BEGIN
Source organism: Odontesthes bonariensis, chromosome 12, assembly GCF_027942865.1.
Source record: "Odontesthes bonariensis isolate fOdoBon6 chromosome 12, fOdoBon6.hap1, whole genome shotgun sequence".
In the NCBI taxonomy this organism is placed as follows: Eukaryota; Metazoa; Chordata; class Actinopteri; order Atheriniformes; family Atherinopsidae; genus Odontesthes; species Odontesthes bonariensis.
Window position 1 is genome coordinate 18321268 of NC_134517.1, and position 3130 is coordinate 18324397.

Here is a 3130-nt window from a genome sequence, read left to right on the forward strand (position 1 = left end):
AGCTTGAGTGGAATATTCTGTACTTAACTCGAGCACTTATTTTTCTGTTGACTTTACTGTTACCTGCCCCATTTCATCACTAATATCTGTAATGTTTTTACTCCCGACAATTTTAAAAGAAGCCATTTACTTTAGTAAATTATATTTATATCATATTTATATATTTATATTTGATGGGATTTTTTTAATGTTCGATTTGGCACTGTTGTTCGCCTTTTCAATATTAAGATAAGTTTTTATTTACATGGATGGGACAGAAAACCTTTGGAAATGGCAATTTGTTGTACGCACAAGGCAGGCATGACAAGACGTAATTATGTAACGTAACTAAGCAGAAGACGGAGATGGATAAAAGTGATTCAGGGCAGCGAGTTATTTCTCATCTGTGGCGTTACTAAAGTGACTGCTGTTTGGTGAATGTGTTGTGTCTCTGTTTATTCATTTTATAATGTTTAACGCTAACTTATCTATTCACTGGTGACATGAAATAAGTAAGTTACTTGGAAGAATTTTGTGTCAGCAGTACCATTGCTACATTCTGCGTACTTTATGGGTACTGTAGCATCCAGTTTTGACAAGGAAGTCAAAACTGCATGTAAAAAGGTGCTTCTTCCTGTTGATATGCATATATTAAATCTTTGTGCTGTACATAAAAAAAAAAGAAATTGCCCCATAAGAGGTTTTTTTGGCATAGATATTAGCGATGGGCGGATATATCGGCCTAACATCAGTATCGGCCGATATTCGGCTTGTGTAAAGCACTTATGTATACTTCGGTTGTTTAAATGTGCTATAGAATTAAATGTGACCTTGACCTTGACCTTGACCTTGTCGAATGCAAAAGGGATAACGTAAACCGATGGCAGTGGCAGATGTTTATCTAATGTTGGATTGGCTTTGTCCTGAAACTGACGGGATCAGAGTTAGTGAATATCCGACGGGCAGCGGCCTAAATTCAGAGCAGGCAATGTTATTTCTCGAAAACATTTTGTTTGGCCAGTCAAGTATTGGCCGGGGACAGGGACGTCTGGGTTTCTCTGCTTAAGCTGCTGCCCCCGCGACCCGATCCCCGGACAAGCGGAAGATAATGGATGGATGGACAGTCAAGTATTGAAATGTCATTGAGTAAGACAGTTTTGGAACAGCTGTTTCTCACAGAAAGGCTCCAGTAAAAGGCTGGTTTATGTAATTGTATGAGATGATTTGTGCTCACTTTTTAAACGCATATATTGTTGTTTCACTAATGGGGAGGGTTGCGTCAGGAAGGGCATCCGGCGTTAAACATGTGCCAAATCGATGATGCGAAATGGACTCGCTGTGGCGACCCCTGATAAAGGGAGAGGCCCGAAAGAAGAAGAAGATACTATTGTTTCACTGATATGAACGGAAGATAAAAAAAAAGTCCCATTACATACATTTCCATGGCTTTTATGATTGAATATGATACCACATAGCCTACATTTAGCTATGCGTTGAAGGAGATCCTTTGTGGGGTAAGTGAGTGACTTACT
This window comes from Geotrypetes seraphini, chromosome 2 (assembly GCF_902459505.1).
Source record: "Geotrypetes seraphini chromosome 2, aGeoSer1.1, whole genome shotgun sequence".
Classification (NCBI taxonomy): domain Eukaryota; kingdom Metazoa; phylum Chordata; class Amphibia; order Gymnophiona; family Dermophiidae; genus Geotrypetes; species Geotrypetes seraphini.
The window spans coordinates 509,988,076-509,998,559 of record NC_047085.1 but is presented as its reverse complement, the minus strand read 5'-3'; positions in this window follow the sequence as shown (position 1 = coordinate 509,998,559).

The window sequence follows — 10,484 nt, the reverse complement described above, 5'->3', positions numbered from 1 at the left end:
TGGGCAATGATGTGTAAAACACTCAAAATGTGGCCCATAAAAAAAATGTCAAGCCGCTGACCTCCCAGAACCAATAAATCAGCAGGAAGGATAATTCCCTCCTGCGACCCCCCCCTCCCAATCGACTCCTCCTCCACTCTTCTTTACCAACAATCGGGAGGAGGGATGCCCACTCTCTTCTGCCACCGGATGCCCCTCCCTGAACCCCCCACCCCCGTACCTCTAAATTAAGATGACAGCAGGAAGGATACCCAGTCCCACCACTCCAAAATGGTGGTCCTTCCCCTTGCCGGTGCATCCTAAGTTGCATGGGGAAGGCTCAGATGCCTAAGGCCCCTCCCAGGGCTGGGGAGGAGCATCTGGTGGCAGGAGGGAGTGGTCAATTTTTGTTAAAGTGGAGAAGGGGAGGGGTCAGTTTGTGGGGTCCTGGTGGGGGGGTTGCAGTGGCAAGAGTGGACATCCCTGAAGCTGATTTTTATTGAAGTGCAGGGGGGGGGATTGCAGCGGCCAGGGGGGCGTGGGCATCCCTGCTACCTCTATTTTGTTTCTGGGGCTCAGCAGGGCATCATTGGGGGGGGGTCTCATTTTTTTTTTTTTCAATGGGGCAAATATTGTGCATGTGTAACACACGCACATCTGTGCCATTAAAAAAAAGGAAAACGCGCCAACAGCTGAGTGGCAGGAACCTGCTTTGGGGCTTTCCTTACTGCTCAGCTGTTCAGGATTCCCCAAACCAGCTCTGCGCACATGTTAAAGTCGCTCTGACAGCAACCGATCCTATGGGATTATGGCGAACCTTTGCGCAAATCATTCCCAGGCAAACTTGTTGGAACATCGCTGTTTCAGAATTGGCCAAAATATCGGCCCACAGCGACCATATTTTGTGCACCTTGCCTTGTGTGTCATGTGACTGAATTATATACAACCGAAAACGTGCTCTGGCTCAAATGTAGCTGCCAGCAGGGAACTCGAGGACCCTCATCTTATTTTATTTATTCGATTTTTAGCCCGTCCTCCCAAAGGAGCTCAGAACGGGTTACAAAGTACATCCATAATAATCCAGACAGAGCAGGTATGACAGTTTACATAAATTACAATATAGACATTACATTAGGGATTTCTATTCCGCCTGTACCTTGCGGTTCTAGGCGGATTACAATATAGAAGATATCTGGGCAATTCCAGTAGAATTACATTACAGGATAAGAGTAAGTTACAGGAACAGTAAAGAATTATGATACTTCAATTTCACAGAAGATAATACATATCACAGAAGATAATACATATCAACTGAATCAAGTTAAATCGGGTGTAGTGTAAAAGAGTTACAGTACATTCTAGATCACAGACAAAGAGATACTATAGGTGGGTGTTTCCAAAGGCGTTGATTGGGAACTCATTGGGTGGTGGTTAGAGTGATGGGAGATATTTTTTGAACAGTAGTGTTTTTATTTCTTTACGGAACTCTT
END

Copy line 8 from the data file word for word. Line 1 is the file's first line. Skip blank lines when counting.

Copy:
Source record: "Geotrypetes seraphini chromosome 2, aGeoSer1.1, whole genome shotgun sequence".